Since You Went Away: Part of a Banner Year for Cinematography

Since You Went Away Cinematography

Since You Went Away is an epic film that feels a little different from other epic films. It’s about wartime, but you won’t find any large-scale battle scenes in it. It is so strongly a product of its time, it’s very easy for modern audiences to look at it as a historical saga. But Since You Went Away was released in 1944, so there was nothing historical about it at the time it was produced. Unlike many other epic films, many of Since You Went Away‘s settings are downright mundane: bowling alleys, airplane hangars, hospitals, fields, train stations, and of course, the Hilton home. (Although, the Hilton home is very lovely.)

Since You Went Away Cinematography

However, Since You Went Away lacks none of the grandeur generally associated with epic films. Cinematographers Stanely Cortez, Lee Garmes, George Barnes, and Robert Bruce were responsible for creating some of the most breathtaking cinematography I have ever seen. Their cinematography took those common, run-of-the-mill settings and gave them that distinct touch of Hollywood grandeur.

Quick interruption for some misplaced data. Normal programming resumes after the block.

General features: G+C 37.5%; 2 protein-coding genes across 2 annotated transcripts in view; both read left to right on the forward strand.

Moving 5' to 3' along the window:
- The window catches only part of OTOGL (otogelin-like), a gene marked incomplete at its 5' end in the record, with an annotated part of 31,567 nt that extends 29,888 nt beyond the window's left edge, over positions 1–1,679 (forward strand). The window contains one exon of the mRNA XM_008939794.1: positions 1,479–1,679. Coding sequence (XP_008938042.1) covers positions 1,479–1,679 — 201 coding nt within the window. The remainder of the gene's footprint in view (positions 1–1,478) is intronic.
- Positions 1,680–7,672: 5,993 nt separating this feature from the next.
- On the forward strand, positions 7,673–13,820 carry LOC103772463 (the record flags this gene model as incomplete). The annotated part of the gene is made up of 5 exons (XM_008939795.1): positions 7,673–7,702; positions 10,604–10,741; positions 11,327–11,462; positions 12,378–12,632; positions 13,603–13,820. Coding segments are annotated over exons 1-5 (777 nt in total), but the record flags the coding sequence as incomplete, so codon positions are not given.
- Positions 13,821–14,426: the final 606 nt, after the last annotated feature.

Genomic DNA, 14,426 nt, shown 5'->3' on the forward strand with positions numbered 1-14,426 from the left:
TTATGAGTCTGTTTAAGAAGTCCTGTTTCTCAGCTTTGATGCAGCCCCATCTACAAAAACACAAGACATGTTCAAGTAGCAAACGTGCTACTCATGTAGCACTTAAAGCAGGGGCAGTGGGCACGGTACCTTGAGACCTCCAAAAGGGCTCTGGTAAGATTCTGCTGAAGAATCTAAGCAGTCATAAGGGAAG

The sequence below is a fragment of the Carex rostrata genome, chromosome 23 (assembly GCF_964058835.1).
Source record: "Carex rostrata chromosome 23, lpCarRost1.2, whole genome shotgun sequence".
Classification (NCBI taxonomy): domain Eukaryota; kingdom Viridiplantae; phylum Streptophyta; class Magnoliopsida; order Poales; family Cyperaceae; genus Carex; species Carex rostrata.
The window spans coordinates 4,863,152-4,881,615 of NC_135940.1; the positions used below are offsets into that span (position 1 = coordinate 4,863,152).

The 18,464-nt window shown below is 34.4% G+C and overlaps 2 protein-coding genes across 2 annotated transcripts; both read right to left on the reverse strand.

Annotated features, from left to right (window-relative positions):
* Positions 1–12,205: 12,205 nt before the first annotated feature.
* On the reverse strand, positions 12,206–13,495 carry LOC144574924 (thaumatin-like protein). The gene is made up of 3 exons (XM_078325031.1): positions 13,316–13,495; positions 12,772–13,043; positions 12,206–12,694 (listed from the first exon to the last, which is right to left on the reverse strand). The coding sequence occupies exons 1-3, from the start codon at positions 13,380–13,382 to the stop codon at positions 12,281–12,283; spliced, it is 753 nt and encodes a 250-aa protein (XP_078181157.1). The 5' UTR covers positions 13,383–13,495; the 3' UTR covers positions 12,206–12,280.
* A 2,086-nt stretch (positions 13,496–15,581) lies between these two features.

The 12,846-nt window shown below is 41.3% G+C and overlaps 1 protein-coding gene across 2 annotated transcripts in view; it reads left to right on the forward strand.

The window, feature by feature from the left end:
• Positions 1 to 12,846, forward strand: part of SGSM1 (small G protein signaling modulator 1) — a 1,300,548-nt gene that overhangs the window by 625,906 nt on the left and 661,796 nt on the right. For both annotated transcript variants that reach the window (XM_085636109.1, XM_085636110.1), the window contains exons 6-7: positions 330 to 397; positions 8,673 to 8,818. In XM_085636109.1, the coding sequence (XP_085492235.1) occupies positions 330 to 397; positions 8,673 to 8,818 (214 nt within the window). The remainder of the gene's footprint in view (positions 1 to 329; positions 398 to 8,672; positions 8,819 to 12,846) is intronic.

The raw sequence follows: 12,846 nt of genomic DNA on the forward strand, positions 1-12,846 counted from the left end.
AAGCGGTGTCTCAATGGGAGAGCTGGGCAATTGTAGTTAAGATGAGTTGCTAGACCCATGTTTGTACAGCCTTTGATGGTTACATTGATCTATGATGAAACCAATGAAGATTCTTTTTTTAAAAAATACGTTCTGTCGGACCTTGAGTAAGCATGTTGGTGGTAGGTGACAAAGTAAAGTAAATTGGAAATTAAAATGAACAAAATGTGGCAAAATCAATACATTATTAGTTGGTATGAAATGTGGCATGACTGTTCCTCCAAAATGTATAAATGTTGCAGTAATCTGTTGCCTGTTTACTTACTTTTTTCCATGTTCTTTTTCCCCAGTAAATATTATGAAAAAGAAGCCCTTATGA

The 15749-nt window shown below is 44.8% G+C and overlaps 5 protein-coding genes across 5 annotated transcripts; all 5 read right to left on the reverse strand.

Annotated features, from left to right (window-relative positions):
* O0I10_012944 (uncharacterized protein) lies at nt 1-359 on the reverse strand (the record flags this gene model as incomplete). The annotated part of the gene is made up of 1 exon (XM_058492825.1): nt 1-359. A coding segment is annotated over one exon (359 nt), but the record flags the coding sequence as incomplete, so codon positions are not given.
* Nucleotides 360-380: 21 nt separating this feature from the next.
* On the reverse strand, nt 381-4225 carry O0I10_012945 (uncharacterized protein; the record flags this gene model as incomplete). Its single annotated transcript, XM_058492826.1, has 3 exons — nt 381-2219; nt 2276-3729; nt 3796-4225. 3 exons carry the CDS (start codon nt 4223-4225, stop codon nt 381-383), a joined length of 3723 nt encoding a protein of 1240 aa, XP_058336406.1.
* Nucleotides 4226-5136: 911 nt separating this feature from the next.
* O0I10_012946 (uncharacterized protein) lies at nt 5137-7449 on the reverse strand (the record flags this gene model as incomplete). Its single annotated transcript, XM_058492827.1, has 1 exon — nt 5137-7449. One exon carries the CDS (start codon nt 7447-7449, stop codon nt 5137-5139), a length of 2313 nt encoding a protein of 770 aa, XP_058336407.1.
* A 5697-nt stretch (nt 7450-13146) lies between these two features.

Since You Went Away Train Station

The first time I saw Since You Went Away, the cinematography was one of the first things that grabbed my attention.  There were so many shots that completely blew me away and instantly became some of my all-time favorite movie shots. Imagine my surprise when I found out Since You Went Away did not win the Academy Award for Best Cinematography (Black and White). As much as I adore the cinematography in Since You Went Away, it’s really hard to say “It was robbed!” when it was part of an incredible year for black and white cinematography. The competition was extremely tough that year and it certainly lost to a worthy opponent — Otto Preminger’s Laura.  Other films nominated for Best Cinematography (Black and White) at the 1944 Oscars included The UninvitedLifeboatGaslight, and Double Indemnity. If you’re going to lose an award for cinematography, I suppose there’s some consolation in being in the same company as Double Indemnity.

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